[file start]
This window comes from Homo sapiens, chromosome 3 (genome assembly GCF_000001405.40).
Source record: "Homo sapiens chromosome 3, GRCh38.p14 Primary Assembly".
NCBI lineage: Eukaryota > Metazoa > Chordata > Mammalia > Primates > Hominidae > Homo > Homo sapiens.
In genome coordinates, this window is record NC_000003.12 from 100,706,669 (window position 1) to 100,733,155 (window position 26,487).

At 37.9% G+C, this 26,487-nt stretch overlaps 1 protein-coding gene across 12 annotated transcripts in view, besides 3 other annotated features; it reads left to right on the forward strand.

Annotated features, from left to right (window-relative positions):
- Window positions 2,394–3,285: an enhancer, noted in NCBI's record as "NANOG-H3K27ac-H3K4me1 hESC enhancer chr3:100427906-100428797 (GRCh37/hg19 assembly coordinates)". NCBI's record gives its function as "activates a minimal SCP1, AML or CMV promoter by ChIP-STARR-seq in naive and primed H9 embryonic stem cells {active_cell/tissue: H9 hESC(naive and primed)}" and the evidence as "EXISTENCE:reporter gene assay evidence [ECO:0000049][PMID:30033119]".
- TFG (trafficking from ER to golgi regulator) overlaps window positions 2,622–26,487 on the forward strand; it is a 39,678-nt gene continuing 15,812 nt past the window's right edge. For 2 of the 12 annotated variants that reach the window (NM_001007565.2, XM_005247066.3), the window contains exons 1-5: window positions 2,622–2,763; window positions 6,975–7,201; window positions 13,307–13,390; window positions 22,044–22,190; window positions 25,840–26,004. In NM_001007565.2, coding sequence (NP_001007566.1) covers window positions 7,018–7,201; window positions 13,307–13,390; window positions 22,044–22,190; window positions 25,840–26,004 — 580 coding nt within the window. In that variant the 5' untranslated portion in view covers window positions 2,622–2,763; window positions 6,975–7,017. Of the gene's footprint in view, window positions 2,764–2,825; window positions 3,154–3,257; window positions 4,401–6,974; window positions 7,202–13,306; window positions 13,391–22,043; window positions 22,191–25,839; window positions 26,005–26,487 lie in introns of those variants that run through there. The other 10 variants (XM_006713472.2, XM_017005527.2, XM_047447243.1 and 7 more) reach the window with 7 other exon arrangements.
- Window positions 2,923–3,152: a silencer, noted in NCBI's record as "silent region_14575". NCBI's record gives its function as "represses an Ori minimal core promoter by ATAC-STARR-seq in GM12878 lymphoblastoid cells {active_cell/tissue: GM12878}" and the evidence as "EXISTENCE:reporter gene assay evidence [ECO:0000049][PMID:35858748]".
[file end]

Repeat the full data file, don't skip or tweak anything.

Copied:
This window comes from Homo sapiens, chromosome 3 (genome assembly GCF_000001405.40).
Source record: "Homo sapiens chromosome 3, GRCh38.p14 Primary Assembly".
NCBI lineage: Eukaryota > Metazoa > Chordata > Mammalia > Primates > Hominidae > Homo > Homo sapiens.
In genome coordinates, this window is record NC_000003.12 from 100,706,669 (window position 1) to 100,733,155 (window position 26,487).

At 37.9% G+C, this 26,487-nt stretch overlaps 1 protein-coding gene across 12 annotated transcripts in view, besides 3 other annotated features; it reads left to right on the forward strand.

Annotated features, from left to right (window-relative positions):
- Window positions 2,394–3,285: an enhancer, noted in NCBI's record as "NANOG-H3K27ac-H3K4me1 hESC enhancer chr3:100427906-100428797 (GRCh37/hg19 assembly coordinates)". NCBI's record gives its function as "activates a minimal SCP1, AML or CMV promoter by ChIP-STARR-seq in naive and primed H9 embryonic stem cells {active_cell/tissue: H9 hESC(naive and primed)}" and the evidence as "EXISTENCE:reporter gene assay evidence [ECO:0000049][PMID:30033119]".
- TFG (trafficking from ER to golgi regulator) overlaps window positions 2,622–26,487 on the forward strand; it is a 39,678-nt gene continuing 15,812 nt past the window's right edge. For 2 of the 12 annotated variants that reach the window (NM_001007565.2, XM_005247066.3), the window contains exons 1-5: window positions 2,622–2,763; window positions 6,975–7,201; window positions 13,307–13,390; window positions 22,044–22,190; window positions 25,840–26,004. In NM_001007565.2, coding sequence (NP_001007566.1) covers window positions 7,018–7,201; window positions 13,307–13,390; window positions 22,044–22,190; window positions 25,840–26,004 — 580 coding nt within the window. In that variant the 5' untranslated portion in view covers window positions 2,622–2,763; window positions 6,975–7,017. Of the gene's footprint in view, window positions 2,764–2,825; window positions 3,154–3,257; window positions 4,401–6,974; window positions 7,202–13,306; window positions 13,391–22,043; window positions 22,191–25,839; window positions 26,005–26,487 lie in introns of those variants that run through there. The other 10 variants (XM_006713472.2, XM_017005527.2, XM_047447243.1 and 7 more) reach the window with 7 other exon arrangements.
- Window positions 2,923–3,152: a silencer, noted in NCBI's record as "silent region_14575". NCBI's record gives its function as "represses an Ori minimal core promoter by ATAC-STARR-seq in GM12878 lymphoblastoid cells {active_cell/tissue: GM12878}" and the evidence as "EXISTENCE:reporter gene assay evidence [ECO:0000049][PMID:35858748]".